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Maternal hepatitis B virus carrier status and pregnancy outcomes: a prospective cohort study

Overview of attention for article published in BMC Pregnancy and Childbirth, April 2016
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About this Attention Score

  • In the top 25% of all research outputs scored by Altmetric
  • High Attention Score compared to outputs of the same age (81st percentile)
  • Good Attention Score compared to outputs of the same age and source (71st percentile)

Mentioned by

blogs
1 blog
twitter
3 tweeters
facebook
2 Facebook pages

Citations

dimensions_citation
49 Dimensions

Readers on

mendeley
92 Mendeley
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Title
Maternal hepatitis B virus carrier status and pregnancy outcomes: a prospective cohort study
Published in
BMC Pregnancy and Childbirth, April 2016
DOI 10.1186/s12884-016-0884-1
Pubmed ID
Authors

Ai-Ming Cui, Xiao-Yan Cheng, Jian-Guo Shao, Hai-Bo Li, Xu-Lin Wang, Yi Shen, Li-Jing Mao, Sheng Zhang, Hai-Yun Liu, Lei Zhang, Gang Qin

Abstract

Infection with hepatitis B virus (HBV) in pregnant women may be a threat for both mothers and fetuses. This study was performed to explore the impact of maternal HBV carrier status on pregnancy outcomes. We conducted a prospective cohort study at the Obstetrics & Gynecology Hospital of Nantong University between January 1, 2012 and September 30, 2015. A consecutive sample of 21,004 pregnant women, 513 asymptomatic HBV carriers and 20,491 non-HBV controls, was included in this study. The main outcomes of interest were selected pregnancy outcomes including miscarriage, stillbirth, preterm birth (PTB), gestational diabetes (GDM), intrahepatic cholestasis of pregnancy (ICP), preterm premature rupture of the membrane (PPROM), low birth weight (LBW), small for gestational age (SGA) and Apgar scores. The incidence of adverse pregnancy outcomes between asymptomatic HBV carriers and non-HBV controls were compared using the chi-square test and logistic regression. P values were two sided, and P <0.05 was considered to indicate statistical significance. The incidences of stillbirth, PTB, GDM, ICP, PPROM, LBW, and SGA were similar between the HBV carrier and non-HBV groups. The proportion of miscarriage was significantly higher among the HBV carriers than the controls (9.36 % vs 5.70 %; P <0.001). After using multivariate modelling to adjust for possible socio-demographical variables and obstetric complications, women with HBV carrier status were still more likely to have miscarriage (adjusted OR 1.71, 95 % CI 1.23-2.38). In addition, the incidences of other maternal and neonatal outcomes were similar between the two groups. Maternal HBV carrier status may be an independent risk factor for miscarriage and careful surveillance is warranted.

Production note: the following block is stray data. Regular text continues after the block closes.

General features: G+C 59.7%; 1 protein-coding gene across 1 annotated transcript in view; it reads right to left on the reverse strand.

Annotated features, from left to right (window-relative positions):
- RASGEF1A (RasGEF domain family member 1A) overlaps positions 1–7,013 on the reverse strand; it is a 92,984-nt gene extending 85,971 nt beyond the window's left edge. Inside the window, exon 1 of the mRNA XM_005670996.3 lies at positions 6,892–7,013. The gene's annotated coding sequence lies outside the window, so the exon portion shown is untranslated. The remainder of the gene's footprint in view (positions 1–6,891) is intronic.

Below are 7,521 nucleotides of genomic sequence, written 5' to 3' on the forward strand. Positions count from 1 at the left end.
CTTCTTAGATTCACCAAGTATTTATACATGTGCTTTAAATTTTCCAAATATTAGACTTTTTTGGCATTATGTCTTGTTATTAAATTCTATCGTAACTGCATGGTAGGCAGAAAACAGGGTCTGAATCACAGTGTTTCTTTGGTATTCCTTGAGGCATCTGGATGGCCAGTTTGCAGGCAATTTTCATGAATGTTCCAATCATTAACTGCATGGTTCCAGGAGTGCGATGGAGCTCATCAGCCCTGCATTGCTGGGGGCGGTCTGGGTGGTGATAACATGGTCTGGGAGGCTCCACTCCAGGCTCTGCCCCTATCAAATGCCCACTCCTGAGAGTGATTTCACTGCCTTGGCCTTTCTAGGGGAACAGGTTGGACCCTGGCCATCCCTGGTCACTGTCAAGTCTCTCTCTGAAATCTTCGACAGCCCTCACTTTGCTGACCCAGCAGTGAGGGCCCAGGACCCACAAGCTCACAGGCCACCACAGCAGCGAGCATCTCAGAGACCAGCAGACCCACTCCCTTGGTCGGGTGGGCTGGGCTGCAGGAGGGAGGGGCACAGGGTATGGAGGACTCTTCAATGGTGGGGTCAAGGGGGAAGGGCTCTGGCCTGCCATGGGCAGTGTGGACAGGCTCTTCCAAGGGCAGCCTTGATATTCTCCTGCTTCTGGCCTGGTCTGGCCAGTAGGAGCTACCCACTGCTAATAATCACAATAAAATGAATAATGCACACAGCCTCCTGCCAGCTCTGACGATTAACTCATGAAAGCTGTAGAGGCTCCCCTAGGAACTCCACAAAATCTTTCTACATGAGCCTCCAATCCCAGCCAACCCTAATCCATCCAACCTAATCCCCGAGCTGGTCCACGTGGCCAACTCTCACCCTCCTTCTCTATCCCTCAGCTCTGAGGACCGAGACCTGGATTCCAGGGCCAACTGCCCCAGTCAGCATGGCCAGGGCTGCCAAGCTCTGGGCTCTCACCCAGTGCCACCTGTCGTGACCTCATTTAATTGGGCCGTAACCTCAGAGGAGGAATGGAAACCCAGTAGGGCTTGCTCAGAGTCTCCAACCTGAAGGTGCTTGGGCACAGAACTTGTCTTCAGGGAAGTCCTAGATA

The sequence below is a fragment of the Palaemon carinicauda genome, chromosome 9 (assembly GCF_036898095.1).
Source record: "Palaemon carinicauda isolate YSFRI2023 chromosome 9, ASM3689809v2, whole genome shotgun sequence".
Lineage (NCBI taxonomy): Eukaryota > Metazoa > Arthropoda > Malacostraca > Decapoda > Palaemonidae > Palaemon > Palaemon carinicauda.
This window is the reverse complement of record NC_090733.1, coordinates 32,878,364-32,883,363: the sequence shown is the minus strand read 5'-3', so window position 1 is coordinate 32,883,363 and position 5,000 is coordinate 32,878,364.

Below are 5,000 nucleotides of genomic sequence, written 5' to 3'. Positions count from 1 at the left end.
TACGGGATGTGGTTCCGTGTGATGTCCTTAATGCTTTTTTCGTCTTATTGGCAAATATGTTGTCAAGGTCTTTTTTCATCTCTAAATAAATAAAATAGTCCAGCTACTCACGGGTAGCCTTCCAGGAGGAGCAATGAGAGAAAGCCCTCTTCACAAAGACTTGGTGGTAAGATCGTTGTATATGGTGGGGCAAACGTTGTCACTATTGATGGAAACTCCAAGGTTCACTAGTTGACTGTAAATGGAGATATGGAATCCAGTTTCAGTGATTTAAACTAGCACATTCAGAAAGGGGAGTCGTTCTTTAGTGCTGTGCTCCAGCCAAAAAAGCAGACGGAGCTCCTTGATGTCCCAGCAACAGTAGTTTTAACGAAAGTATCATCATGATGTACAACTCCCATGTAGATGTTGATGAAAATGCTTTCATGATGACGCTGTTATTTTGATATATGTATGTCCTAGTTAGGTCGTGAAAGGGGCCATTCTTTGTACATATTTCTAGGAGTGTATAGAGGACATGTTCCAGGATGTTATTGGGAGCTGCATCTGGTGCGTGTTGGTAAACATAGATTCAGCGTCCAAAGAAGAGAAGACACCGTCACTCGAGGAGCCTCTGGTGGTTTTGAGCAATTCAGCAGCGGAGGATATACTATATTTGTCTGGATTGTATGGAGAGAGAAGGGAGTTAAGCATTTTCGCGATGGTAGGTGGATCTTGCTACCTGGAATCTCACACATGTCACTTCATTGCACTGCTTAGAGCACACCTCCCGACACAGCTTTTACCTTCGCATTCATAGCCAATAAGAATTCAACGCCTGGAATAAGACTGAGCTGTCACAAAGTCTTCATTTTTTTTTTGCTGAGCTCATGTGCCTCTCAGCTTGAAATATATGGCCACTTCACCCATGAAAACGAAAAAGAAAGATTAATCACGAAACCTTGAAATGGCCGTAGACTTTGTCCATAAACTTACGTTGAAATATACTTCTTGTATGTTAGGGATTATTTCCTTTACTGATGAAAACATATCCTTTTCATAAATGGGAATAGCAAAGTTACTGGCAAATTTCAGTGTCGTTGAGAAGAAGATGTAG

Twitter Demographics

The data shown below were collected from the profiles of 3 tweeters who shared this research output. Click here to find out more about how the information was compiled.

Mendeley readers

The data shown below were compiled from readership statistics for 92 Mendeley readers of this research output. Click here to see the associated Mendeley record.

Geographical breakdown

Country Count As %
Unknown 92 100%

Demographic breakdown

Readers by professional status Count As %
Student > Bachelor 15 16%
Student > Master 15 16%
Student > Postgraduate 8 9%
Lecturer 7 8%
Student > Ph. D. Student 6 7%
Other 15 16%
Unknown 26 28%
Readers by discipline Count As %
Medicine and Dentistry 27 29%
Nursing and Health Professions 15 16%
Agricultural and Biological Sciences 5 5%
Immunology and Microbiology 4 4%
Social Sciences 3 3%
Other 9 10%
Unknown 29 32%

Attention Score in Context

This research output has an Altmetric Attention Score of 9. This is our high-level measure of the quality and quantity of online attention that it has received. This Attention Score, as well as the ranking and number of research outputs shown below, was calculated when the research output was last mentioned on 28 July 2017.
All research outputs
#1,482,193
of 11,530,102 outputs
Outputs from BMC Pregnancy and Childbirth
#412
of 2,055 outputs
Outputs of similar age
#49,849
of 275,677 outputs
Outputs of similar age from BMC Pregnancy and Childbirth
#20
of 70 outputs
Altmetric has tracked 11,530,102 research outputs across all sources so far. Compared to these this one has done well and is in the 87th percentile: it's in the top 25% of all research outputs ever tracked by Altmetric.
So far Altmetric has tracked 2,055 research outputs from this source. They typically receive a little more attention than average, with a mean Attention Score of 7.1. This one has done well, scoring higher than 79% of its peers.
Older research outputs will score higher simply because they've had more time to accumulate mentions. To account for age we can compare this Altmetric Attention Score to the 275,677 tracked outputs that were published within six weeks on either side of this one in any source. This one has done well, scoring higher than 81% of its contemporaries.
We're also able to compare this research output to 70 others from the same source and published within six weeks on either side of this one. This one has gotten more attention than average, scoring higher than 71% of its contemporaries.